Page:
Senior envoys from Japan and South Korea have resolved the latest flare-up in a decades-long dispute over islands that both nations claim. Japan says it will drop its plan to conduct a scientific survey near the islands, which had prompted an emotional reaction in South Korea. The South Koreans made concessions, as well.
Japanese Vice Foreign Minister Shotaro Yachi and his South Korean counterpart, Yu Myung-hwan, succeeded in defusing a tense confrontation after a long day of talks Saturday.
Yu told reporters, Japan has decided to cancel plans to conduct a scientific survey near tiny islands, over which both countries claim sovereignty.
He says, in exchange for Japan's conciliation, South Korea will delay a proposal to give Korean names to ocean features near the islands.
Seoul was planning to propose those new names at an international conference in June. Japan argued that its survey was necessary to gather data, in order to counter the South Korean proposal.
Days of threats and emotional statements followed, and Japan dispatched two survey ships toward the disputed area. South Korea responded by sending at least 20 coast guard vessels to the area, and warning that Japan would be responsible, if there were a physical confrontation at sea.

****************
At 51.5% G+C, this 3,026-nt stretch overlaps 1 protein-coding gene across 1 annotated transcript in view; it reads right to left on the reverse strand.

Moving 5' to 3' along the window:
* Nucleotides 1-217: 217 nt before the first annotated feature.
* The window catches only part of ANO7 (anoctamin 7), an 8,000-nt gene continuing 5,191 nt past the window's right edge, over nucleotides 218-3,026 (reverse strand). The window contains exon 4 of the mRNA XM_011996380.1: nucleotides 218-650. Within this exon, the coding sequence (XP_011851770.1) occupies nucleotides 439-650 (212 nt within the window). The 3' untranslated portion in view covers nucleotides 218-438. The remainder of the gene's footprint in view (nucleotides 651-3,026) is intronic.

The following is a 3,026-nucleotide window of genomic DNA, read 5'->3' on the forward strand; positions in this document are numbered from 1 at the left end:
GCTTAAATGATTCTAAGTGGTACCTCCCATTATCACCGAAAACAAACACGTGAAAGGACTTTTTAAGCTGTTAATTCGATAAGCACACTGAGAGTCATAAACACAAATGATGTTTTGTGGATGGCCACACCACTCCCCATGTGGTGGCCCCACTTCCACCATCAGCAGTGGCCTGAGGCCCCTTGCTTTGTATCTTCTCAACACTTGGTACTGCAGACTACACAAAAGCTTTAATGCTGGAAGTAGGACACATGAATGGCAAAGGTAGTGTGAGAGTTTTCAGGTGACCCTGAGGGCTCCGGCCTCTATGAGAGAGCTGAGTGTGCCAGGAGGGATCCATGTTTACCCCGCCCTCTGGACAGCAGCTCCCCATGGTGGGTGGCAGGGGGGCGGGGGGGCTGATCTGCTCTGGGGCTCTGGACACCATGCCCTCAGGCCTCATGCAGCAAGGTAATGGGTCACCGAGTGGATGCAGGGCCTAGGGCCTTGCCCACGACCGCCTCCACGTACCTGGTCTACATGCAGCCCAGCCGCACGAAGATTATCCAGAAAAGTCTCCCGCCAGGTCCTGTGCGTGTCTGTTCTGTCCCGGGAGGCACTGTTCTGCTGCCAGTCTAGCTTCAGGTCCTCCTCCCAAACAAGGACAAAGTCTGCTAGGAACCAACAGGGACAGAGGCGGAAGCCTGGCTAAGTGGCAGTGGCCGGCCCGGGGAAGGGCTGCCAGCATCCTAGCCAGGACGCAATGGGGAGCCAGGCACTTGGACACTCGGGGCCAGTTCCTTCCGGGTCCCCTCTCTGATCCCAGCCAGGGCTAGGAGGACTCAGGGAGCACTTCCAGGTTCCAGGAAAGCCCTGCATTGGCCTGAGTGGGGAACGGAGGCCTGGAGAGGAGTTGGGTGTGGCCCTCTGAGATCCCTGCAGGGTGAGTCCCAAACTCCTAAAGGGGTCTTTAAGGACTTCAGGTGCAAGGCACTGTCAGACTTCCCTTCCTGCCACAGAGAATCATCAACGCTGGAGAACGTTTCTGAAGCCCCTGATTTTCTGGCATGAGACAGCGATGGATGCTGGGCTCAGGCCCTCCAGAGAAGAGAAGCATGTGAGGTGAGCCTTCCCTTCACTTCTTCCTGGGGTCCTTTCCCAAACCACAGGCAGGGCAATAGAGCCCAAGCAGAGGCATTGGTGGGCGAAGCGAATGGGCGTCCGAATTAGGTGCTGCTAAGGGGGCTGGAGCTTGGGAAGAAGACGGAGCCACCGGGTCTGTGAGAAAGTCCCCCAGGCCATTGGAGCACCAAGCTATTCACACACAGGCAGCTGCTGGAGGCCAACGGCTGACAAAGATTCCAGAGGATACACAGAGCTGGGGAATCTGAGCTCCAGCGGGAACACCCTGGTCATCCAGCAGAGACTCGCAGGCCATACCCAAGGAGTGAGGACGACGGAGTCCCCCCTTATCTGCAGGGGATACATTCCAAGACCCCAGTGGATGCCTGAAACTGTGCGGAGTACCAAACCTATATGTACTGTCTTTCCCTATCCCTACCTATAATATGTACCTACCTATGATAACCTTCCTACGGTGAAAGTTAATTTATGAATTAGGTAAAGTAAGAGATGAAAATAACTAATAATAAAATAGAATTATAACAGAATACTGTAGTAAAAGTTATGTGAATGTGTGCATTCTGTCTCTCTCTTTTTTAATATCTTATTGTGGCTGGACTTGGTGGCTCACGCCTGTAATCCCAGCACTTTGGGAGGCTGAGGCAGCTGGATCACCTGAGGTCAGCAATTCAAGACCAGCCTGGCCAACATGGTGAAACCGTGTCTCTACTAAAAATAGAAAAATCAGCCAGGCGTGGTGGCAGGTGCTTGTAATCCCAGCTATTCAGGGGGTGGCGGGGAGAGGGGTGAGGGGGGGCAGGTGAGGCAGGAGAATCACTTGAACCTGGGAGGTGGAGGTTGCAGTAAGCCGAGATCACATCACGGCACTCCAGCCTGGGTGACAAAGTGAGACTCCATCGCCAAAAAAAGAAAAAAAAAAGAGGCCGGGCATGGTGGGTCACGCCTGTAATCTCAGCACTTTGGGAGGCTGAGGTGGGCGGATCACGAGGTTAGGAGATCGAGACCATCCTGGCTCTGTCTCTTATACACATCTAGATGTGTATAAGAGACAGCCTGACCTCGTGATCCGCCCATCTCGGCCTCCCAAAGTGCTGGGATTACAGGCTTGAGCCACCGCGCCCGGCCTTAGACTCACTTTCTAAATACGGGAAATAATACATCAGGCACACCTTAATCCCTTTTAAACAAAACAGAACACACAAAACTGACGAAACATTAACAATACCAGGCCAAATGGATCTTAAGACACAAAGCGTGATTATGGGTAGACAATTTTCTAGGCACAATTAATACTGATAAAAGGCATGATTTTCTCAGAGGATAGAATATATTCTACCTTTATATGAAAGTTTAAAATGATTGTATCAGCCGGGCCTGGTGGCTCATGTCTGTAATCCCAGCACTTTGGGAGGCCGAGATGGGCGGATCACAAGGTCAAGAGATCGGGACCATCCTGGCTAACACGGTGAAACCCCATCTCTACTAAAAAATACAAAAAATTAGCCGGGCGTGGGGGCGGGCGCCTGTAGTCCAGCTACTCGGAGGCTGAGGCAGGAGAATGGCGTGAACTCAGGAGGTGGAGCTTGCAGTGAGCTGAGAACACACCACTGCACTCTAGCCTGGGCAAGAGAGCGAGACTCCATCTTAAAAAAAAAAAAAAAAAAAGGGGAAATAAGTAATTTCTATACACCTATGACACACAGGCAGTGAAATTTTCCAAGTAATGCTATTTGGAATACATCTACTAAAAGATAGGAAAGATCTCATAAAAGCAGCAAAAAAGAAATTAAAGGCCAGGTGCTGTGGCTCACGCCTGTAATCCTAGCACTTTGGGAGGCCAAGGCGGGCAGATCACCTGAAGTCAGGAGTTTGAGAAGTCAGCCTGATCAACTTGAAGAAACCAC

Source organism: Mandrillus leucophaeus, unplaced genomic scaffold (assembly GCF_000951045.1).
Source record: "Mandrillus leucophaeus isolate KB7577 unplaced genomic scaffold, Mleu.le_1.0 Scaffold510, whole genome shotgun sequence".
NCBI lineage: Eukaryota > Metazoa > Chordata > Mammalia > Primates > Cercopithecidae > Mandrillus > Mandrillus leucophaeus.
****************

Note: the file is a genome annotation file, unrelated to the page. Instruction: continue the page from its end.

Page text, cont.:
As the comments from Seoul became more heated, Japan on Friday rushed a diplomat to the South Korean capital to try to defuse the confrontation.
The talks ended without agreement Saturday morning, but Japan's envoy reportedly requested "one more try."
South Korea controls the island group, which it calls Dokdo, with a small police presence. Japan, which calls the islands Takeshima, held them during its 35-year colonial rule of the Korean peninsula.
The two countries have disputed the status of the islands, since Japan's defeat in the Second World War. The issue is intensely emotional for South Koreans, who say Japan's recent actions are part of a pattern of failing to let go of its imperial past.
Not all diplomacy between the two nations is so strained. The two are partners in trying to bring North Korea back to multinational talks on Pyongyang's nuclear weapons program. And South Korean officials have praised Japan's determination in seeking answers from Pyongyang about Japanese and South Koreans abducted by North Korea during the Cold War.